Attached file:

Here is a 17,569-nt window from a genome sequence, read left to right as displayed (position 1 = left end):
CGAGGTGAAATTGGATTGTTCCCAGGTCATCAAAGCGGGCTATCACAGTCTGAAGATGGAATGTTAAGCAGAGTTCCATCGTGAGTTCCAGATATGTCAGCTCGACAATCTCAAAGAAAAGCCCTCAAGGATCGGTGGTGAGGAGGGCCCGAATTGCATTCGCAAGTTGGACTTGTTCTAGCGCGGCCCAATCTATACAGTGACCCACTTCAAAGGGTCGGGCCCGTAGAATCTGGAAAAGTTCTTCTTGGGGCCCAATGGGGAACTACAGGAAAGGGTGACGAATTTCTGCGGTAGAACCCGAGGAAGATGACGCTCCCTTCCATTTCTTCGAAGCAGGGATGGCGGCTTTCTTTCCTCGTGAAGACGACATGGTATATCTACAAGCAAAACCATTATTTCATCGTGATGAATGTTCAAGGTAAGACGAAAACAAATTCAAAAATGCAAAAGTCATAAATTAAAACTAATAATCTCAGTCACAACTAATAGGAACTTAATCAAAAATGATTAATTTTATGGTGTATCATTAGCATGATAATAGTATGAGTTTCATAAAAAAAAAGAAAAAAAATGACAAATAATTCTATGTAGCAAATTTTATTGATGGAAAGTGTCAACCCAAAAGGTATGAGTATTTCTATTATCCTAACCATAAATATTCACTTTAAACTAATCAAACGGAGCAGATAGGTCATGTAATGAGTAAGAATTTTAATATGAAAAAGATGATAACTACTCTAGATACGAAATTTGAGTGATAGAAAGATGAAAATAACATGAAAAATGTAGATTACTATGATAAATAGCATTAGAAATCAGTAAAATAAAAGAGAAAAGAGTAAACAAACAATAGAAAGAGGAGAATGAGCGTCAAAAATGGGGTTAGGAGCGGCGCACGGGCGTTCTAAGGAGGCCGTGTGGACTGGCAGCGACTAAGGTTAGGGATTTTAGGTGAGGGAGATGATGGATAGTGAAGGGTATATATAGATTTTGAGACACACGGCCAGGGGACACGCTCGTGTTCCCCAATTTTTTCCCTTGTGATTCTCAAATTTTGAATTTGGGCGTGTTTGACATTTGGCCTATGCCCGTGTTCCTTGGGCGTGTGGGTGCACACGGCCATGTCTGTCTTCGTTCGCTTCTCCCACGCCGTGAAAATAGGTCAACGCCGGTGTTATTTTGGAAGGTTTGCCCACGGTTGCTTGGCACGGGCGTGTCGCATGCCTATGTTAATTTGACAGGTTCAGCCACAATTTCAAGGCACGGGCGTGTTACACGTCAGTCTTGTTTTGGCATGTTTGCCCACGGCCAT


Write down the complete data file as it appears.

Here is a 17,569-nt window from a genome sequence, read left to right as displayed (position 1 = left end):
CGAGGTGAAATTGGATTGTTCCCAGGTCATCAAAGCGGGCTATCACAGTCTGAAGATGGAATGTTAAGCAGAGTTCCATCGTGAGTTCCAGATATGTCAGCTCGACAATCTCAAAGAAAAGCCCTCAAGGATCGGTGGTGAGGAGGGCCCGAATTGCATTCGCAAGTTGGACTTGTTCTAGCGCGGCCCAATCTATACAGTGACCCACTTCAAAGGGTCGGGCCCGTAGAATCTGGAAAAGTTCTTCTTGGGGCCCAATGGGGAACTACAGGAAAGGGTGACGAATTTCTGCGGTAGAACCCGAGGAAGATGACGCTCCCTTCCATTTCTTCGAAGCAGGGATGGCGGCTTTCTTTCCTCGTGAAGACGACATGGTATATCTACAAGCAAAACCATTATTTCATCGTGATGAATGTTCAAGGTAAGACGAAAACAAATTCAAAAATGCAAAAGTCATAAATTAAAACTAATAATCTCAGTCACAACTAATAGGAACTTAATCAAAAATGATTAATTTTATGGTGTATCATTAGCATGATAATAGTATGAGTTTCATAAAAAAAAAGAAAAAAAATGACAAATAATTCTATGTAGCAAATTTTATTGATGGAAAGTGTCAACCCAAAAGGTATGAGTATTTCTATTATCCTAACCATAAATATTCACTTTAAACTAATCAAACGGAGCAGATAGGTCATGTAATGAGTAAGAATTTTAATATGAAAAAGATGATAACTACTCTAGATACGAAATTTGAGTGATAGAAAGATGAAAATAACATGAAAAATGTAGATTACTATGATAAATAGCATTAGAAATCAGTAAAATAAAAGAGAAAAGAGTAAACAAACAATAGAAAGAGGAGAATGAGCGTCAAAAATGGGGTTAGGAGCGGCGCACGGGCGTTCTAAGGAGGCCGTGTGGACTGGCAGCGACTAAGGTTAGGGATTTTAGGTGAGGGAGATGATGGATAGTGAAGGGTATATATAGATTTTGAGACACACGGCCAGGGGACACGCTCGTGTTCCCCAATTTTTTCCCTTGTGATTCTCAAATTTTGAATTTGGGCGTGTTTGACATTTGGCCTATGCCCGTGTTCCTTGGGCGTGTGGGTGCACACGGCCATGTCTGTCTTCGTTCGCTTCTCCCACGCCGTGAAAATAGGTCAACGCCGGTGTTATTTTGGAAGGTTTGCCCACGGTTGCTTGGCACGGGCGTGTCGCATGCCTATGTTAATTTGACAGGTTCAGCCACAATTTCAAGGCACGGGCGTGTTACACGTCAGTCTTGTTTTGGCATGTTTGCCCACGGCCAT